For this test we used voldemort's performance tool. We mostly focussed on batch write then read only scenario but additional r/w/d scenario should idealy be performed. The test is ran localy on a single node (imac 2010 with 16GB of ram). Nor Bdb or Leveldb store is configured with compression but leveldb use snappy natively, this can have a negative impact, especially in the case when the data is randomly generated (0% compressible on the graphs).

For each test we load first the database with data of the required size then we run a series of test. We take the average throughput excluding the warm up phase.

This first test uses fairly large value of 1KB. BDB offers a pretty good throughput but the performance degrades quicker than leveldb. Alt text

This second test focus on smaller data (80 Bytes). In that case, leveldb can handle a slightly larger volume of entries even with randomly generated data. We suspect for a while that BDB has a large overhead per entry which becomes expensive for smaller data. Alt text

This last test focus on leveldb block size impact for a 100 000 items db. We mostly notice that the block size have a negative impact on performance when the block is larger, however it helps to load the data in memory quicker. This is only a supposition and would require deeper analysis but when the dataset is cold (freshly inserted or server restarted) the random read performance are really slow and a large amount of read IO are performed. When starting the server, performing an initial sequential scan of the DB prevent this behavior. Alt text

We should note that there is many potential optimization and tuning that can be done on leveldb and that we don't totally master. BDB in the other hand seems to have a fairly predictable and good behavior with few tuning as long as the whole database fit in memory.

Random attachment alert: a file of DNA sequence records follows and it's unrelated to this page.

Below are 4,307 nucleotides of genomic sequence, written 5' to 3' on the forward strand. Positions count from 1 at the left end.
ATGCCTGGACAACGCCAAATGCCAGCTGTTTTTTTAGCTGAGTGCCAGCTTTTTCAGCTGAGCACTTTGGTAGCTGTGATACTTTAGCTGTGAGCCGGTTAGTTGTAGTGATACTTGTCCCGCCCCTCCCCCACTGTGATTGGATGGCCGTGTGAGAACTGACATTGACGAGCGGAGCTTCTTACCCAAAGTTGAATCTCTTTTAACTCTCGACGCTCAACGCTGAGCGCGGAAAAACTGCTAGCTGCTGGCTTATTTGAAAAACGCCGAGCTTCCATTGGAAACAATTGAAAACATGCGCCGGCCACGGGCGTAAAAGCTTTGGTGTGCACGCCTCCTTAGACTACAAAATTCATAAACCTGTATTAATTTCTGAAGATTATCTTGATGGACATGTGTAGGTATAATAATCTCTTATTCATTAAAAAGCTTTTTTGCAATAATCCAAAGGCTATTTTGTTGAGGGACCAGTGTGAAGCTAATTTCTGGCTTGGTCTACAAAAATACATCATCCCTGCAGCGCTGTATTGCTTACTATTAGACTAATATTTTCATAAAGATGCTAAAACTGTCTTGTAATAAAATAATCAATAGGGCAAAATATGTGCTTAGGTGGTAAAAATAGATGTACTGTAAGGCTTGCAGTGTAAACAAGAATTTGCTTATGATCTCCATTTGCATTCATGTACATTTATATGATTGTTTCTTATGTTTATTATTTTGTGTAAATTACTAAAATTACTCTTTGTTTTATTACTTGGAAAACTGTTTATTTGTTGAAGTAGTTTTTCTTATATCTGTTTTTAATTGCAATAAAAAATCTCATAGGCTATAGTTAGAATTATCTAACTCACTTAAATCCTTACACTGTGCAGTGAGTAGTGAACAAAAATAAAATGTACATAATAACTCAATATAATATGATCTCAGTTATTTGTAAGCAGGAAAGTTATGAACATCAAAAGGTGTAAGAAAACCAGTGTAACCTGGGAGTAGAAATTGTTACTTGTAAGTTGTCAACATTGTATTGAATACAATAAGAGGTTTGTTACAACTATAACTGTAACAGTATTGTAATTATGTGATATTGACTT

This case didn't focus much on compression but our second test do.

Test 2

The main purpose of our testing is to compare the read throughput with bdb, as well as the db size. This test is based on our internal project, therefore, the result of writing and reading throughput is for information only. It does not represent the real db throughput due to some operation may affected by the application process.

Environment:

  • 4G memory, 2.5G available before test
  • Intel(R) Core(TM) i3 CPU 550 @ 3.20GHz x4
  • JVM Xmx1G
  • DB size : 0.5 - 3 million entries
  • Data size : about 1,7k split in 6 entries, 2 larger of 1KB and 600 Bytes and 4 small of 30-40 Bytes. All have 30-40 Bytes key.
  • Data format : json (compress well)

Alt text

  • BDB drop the speed while size is larger than the cache. The result shows the huge drop when data reached to 1 million entries.
  • LevelDB maintain the average speed while reached to 2.7 million of entries.
  • If db size is within the cache size, then performance of BDB is actually a bit better than Leveldb.

Conclusion

If leveldb doesn't provide better performance at the moment compared to BDB, it is still more efficient for storing the data and offers a real benefit if the data are compressible or the value size is smaller. For the same amount of memory, you will be likely to store more records before voldemort slows down.

Possible improvements

  • Separate thread pool for read and write.
  • Use iterator and sorted table to store version in different records.
  • Better configuration depending on the targeted db size / properties.